On the Section 301 of 1988

Omnibus Act by Laura W. Young and George Fu

The 1988 Omnibus Trade Act was passed under industry pressure to allow the US to retaliate against trading partners engaged in unfair trade practices. The Act provides for retaliation through tariff and non-tariff measures. The Act requires that the United States Trade Representative (USTR) monitor all trading partners, and identify those jurisdictions engaged in unfair trade practices. Prior to implementing retaliation measures, the USTR must initiate an investigation of the accused nation’s practices. If the USTR’s investigation determines that unfair trade practices do in fact exist as a barrier to US goods and services, the USTR must take responsive actions against that nation.

Section 301 provides for three classes of investigations: “301," “Super 301" and “Special 301." In recent years, the US has aggressively wielded Section 301 against various countries and jurisdictions, including Japan, EU, China, South Korea, Taiwan, India, Greece, Brazil, Australia, Thailand, Turkey, etc.. As a result, it has obtained a substantially more open and freer international trade environment for US industries. Presently, the US is using “Special 301" against China for its failure to protect intellectual property rights. It is focusing on the need for China to take immediate, serious action against all forms of copyright piracy, especially at the production level, to stymie effectively the flow of pirated products across China’s border and to open China’s market to U.S. copyrighted works, in accordance with the terms of the 1995 US-Sino intellectual property rights agreement. Sanctions may be inevitable if China fails to honor its commitments, and thus comply with the Agreement.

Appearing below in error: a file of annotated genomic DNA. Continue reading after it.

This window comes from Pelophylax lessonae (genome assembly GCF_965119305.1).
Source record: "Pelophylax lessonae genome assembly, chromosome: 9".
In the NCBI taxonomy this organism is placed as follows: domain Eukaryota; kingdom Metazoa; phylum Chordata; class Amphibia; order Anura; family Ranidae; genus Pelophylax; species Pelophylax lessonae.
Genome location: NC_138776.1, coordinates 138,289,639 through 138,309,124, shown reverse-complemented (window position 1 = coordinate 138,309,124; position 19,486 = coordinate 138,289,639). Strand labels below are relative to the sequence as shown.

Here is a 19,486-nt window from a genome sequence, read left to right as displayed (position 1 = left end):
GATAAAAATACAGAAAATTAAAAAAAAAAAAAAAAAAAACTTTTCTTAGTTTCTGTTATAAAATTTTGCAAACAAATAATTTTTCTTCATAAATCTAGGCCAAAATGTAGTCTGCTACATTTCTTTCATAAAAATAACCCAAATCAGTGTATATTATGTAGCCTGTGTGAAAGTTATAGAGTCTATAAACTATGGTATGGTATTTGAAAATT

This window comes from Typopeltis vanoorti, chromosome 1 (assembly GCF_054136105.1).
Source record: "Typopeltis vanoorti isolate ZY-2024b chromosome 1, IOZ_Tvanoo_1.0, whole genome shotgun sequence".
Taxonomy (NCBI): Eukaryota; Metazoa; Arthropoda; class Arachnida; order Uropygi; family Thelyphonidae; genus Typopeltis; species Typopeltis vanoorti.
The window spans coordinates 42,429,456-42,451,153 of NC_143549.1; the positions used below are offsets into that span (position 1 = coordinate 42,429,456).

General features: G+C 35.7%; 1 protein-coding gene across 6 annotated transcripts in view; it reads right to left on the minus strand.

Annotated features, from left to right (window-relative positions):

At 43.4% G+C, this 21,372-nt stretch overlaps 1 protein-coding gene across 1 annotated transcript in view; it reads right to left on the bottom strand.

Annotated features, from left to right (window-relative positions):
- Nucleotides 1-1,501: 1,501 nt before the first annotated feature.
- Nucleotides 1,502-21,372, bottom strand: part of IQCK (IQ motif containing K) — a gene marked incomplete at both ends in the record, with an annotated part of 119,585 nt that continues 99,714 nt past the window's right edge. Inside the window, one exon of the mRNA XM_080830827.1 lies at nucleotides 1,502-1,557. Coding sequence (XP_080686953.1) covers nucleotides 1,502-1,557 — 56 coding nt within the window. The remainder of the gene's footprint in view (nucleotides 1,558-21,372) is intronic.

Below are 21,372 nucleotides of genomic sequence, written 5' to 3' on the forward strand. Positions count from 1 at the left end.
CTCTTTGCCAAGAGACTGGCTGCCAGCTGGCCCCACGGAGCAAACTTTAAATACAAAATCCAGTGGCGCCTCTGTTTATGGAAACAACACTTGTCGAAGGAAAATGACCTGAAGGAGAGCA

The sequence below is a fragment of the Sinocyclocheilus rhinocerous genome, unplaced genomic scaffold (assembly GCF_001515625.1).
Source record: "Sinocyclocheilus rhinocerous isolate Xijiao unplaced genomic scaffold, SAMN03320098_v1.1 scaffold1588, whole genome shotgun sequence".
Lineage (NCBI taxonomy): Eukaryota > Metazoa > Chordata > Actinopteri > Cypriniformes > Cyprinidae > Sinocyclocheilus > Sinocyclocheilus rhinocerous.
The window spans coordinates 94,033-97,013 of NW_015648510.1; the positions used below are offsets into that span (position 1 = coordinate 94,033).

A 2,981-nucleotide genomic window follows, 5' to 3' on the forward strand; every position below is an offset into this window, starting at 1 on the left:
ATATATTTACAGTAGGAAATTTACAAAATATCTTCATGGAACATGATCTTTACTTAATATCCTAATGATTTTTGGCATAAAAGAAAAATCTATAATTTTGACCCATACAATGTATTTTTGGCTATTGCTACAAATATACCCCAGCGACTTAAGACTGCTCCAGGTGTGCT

As is commonly known, GATT’s Understanding on Rules and Procedures Governing the Settlement of Disputes (“Understanding”) has internationalized Section 301 with respect to nations engaging in unfair trade practices. However, the Understanding would probably limit the US’ unilateral retaliation under Section 301 itself. Certain US remedial actions under Section 301 may violate GATT and thus expose the U.S. to possible counter retaliation authorized by WTO. Nonetheless, it is unlikely that the US will abandon its Section 301. Particularly since it has proved such a useful tool in bringing about constructive reform, and a more level playing field for international trade so that they now meet GATT requirements. Furthermore, it appears quite likely that the US will continue applying Section 301 to open foreign markets for its industries, to achieve adequate and effective protection of US intellectual property, and to increase the transparency of many trading partners’ policies, notwithstanding possible GATT violation.